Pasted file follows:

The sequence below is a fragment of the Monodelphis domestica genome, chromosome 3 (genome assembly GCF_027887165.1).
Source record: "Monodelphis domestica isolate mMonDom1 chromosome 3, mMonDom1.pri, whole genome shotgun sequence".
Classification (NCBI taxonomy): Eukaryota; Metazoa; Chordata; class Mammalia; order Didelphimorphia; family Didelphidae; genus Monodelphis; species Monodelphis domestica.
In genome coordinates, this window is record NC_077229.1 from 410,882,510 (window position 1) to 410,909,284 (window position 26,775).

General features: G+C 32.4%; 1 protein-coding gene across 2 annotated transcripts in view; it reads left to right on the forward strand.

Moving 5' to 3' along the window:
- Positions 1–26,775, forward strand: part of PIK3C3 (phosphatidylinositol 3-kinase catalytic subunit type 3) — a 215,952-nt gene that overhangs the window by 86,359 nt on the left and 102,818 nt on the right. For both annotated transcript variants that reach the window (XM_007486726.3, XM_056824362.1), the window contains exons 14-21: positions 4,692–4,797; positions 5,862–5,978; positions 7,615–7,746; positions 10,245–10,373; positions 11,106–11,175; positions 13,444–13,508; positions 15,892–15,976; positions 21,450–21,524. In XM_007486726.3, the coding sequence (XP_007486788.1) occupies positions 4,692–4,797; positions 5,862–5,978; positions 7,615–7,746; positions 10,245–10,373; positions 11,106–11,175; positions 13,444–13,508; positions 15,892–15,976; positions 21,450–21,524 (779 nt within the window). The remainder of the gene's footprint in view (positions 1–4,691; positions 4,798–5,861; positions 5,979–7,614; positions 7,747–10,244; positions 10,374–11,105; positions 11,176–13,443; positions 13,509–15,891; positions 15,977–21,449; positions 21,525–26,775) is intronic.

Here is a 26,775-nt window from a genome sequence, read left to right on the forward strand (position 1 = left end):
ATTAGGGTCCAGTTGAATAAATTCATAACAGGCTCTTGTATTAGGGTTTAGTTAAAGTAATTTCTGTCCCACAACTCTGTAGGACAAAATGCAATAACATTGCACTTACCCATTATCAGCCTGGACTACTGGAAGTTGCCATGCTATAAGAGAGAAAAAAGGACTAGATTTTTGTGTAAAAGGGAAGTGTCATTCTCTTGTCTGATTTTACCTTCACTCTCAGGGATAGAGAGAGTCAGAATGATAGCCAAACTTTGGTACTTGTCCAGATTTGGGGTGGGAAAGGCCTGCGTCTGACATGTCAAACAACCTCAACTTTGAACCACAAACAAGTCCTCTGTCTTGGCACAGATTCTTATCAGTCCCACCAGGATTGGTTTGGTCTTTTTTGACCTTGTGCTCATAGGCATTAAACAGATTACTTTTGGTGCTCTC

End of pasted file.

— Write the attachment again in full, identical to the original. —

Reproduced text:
The sequence below is a fragment of the Monodelphis domestica genome, chromosome 3 (genome assembly GCF_027887165.1).
Source record: "Monodelphis domestica isolate mMonDom1 chromosome 3, mMonDom1.pri, whole genome shotgun sequence".
Classification (NCBI taxonomy): Eukaryota; Metazoa; Chordata; class Mammalia; order Didelphimorphia; family Didelphidae; genus Monodelphis; species Monodelphis domestica.
In genome coordinates, this window is record NC_077229.1 from 410,882,510 (window position 1) to 410,909,284 (window position 26,775).

General features: G+C 32.4%; 1 protein-coding gene across 2 annotated transcripts in view; it reads left to right on the forward strand.

Moving 5' to 3' along the window:
- Positions 1–26,775, forward strand: part of PIK3C3 (phosphatidylinositol 3-kinase catalytic subunit type 3) — a 215,952-nt gene that overhangs the window by 86,359 nt on the left and 102,818 nt on the right. For both annotated transcript variants that reach the window (XM_007486726.3, XM_056824362.1), the window contains exons 14-21: positions 4,692–4,797; positions 5,862–5,978; positions 7,615–7,746; positions 10,245–10,373; positions 11,106–11,175; positions 13,444–13,508; positions 15,892–15,976; positions 21,450–21,524. In XM_007486726.3, the coding sequence (XP_007486788.1) occupies positions 4,692–4,797; positions 5,862–5,978; positions 7,615–7,746; positions 10,245–10,373; positions 11,106–11,175; positions 13,444–13,508; positions 15,892–15,976; positions 21,450–21,524 (779 nt within the window). The remainder of the gene's footprint in view (positions 1–4,691; positions 4,798–5,861; positions 5,979–7,614; positions 7,747–10,244; positions 10,374–11,105; positions 11,176–13,443; positions 13,509–15,891; positions 15,977–21,449; positions 21,525–26,775) is intronic.

Here is a 26,775-nt window from a genome sequence, read left to right on the forward strand (position 1 = left end):
ATTAGGGTCCAGTTGAATAAATTCATAACAGGCTCTTGTATTAGGGTTTAGTTAAAGTAATTTCTGTCCCACAACTCTGTAGGACAAAATGCAATAACATTGCACTTACCCATTATCAGCCTGGACTACTGGAAGTTGCCATGCTATAAGAGAGAAAAAAGGACTAGATTTTTGTGTAAAAGGGAAGTGTCATTCTCTTGTCTGATTTTACCTTCACTCTCAGGGATAGAGAGAGTCAGAATGATAGCCAAACTTTGGTACTTGTCCAGATTTGGGGTGGGAAAGGCCTGCGTCTGACATGTCAAACAACCTCAACTTTGAACCACAAACAAGTCCTCTGTCTTGGCACAGATTCTTATCAGTCCCACCAGGATTGGTTTGGTCTTTTTTGACCTTGTGCTCATAGGCATTAAACAGATTACTTTTGGTGCTCTC